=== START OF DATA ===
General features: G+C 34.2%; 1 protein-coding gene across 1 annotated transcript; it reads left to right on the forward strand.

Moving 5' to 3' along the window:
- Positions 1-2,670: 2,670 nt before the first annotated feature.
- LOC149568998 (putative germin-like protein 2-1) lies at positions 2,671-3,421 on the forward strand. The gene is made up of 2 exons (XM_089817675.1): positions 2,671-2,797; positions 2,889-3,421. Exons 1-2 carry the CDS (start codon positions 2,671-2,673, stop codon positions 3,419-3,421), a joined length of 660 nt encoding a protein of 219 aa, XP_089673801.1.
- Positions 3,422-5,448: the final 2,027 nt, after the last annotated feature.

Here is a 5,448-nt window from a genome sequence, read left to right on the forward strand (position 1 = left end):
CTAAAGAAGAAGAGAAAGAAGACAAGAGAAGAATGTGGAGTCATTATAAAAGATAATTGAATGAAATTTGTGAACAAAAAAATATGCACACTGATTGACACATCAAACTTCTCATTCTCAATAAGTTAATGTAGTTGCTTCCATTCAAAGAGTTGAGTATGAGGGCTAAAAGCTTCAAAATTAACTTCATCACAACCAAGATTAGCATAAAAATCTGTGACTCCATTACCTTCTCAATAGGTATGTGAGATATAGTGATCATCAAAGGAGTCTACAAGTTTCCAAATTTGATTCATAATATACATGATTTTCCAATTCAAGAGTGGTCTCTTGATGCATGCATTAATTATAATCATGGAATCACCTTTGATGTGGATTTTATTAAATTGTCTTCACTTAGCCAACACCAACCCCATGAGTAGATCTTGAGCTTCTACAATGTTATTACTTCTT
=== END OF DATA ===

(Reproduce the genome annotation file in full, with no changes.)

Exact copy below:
General features: G+C 34.2%; 1 protein-coding gene across 1 annotated transcript; it reads left to right on the forward strand.

Moving 5' to 3' along the window:
- Positions 1-2,670: 2,670 nt before the first annotated feature.
- LOC149568998 (putative germin-like protein 2-1) lies at positions 2,671-3,421 on the forward strand. The gene is made up of 2 exons (XM_089817675.1): positions 2,671-2,797; positions 2,889-3,421. Exons 1-2 carry the CDS (start codon positions 2,671-2,673, stop codon positions 3,419-3,421), a joined length of 660 nt encoding a protein of 219 aa, XP_089673801.1.
- Positions 3,422-5,448: the final 2,027 nt, after the last annotated feature.

Here is a 5,448-nt window from a genome sequence, read left to right on the forward strand (position 1 = left end):
CTAAAGAAGAAGAGAAAGAAGACAAGAGAAGAATGTGGAGTCATTATAAAAGATAATTGAATGAAATTTGTGAACAAAAAAATATGCACACTGATTGACACATCAAACTTCTCATTCTCAATAAGTTAATGTAGTTGCTTCCATTCAAAGAGTTGAGTATGAGGGCTAAAAGCTTCAAAATTAACTTCATCACAACCAAGATTAGCATAAAAATCTGTGACTCCATTACCTTCTCAATAGGTATGTGAGATATAGTGATCATCAAAGGAGTCTACAAGTTTCCAAATTTGATTCATAATATACATGATTTTCCAATTCAAGAGTGGTCTCTTGATGCATGCATTAATTATAATCATGGAATCACCTTTGATGTGGATTTTATTAAATTGTCTTCACTTAGCCAACACCAACCCCATGAGTAGATCTTGAGCTTCTACAATGTTATTACTTCTT